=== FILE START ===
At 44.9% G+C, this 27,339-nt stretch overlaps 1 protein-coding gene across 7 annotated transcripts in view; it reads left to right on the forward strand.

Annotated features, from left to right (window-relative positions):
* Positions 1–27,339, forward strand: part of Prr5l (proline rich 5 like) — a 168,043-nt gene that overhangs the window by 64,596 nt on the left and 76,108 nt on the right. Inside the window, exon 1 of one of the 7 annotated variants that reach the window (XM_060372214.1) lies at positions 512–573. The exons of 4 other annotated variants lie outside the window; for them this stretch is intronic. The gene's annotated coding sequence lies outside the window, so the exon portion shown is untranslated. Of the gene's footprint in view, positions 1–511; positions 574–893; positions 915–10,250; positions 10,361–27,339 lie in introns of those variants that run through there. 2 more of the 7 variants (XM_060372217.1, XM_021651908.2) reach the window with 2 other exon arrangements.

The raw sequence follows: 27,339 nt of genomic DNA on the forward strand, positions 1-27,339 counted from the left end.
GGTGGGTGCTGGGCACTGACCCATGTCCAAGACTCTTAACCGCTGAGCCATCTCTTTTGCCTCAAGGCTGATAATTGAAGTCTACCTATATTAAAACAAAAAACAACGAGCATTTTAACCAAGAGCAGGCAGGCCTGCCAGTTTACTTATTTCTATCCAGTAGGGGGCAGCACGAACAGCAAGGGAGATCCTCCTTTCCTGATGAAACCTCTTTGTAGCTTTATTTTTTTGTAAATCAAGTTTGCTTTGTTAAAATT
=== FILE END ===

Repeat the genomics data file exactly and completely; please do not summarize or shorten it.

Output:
At 44.9% G+C, this 27,339-nt stretch overlaps 1 protein-coding gene across 7 annotated transcripts in view; it reads left to right on the forward strand.

Annotated features, from left to right (window-relative positions):
* Positions 1–27,339, forward strand: part of Prr5l (proline rich 5 like) — a 168,043-nt gene that overhangs the window by 64,596 nt on the left and 76,108 nt on the right. Inside the window, exon 1 of one of the 7 annotated variants that reach the window (XM_060372214.1) lies at positions 512–573. The exons of 4 other annotated variants lie outside the window; for them this stretch is intronic. The gene's annotated coding sequence lies outside the window, so the exon portion shown is untranslated. Of the gene's footprint in view, positions 1–511; positions 574–893; positions 915–10,250; positions 10,361–27,339 lie in introns of those variants that run through there. 2 more of the 7 variants (XM_060372217.1, XM_021651908.2) reach the window with 2 other exon arrangements.

The raw sequence follows: 27,339 nt of genomic DNA on the forward strand, positions 1-27,339 counted from the left end.
GGTGGGTGCTGGGCACTGACCCATGTCCAAGACTCTTAACCGCTGAGCCATCTCTTTTGCCTCAAGGCTGATAATTGAAGTCTACCTATATTAAAACAAAAAACAACGAGCATTTTAACCAAGAGCAGGCAGGCCTGCCAGTTTACTTATTTCTATCCAGTAGGGGGCAGCACGAACAGCAAGGGAGATCCTCCTTTCCTGATGAAACCTCTTTGTAGCTTTATTTTTTTGTAAATCAAGTTTGCTTTGTTAAAATT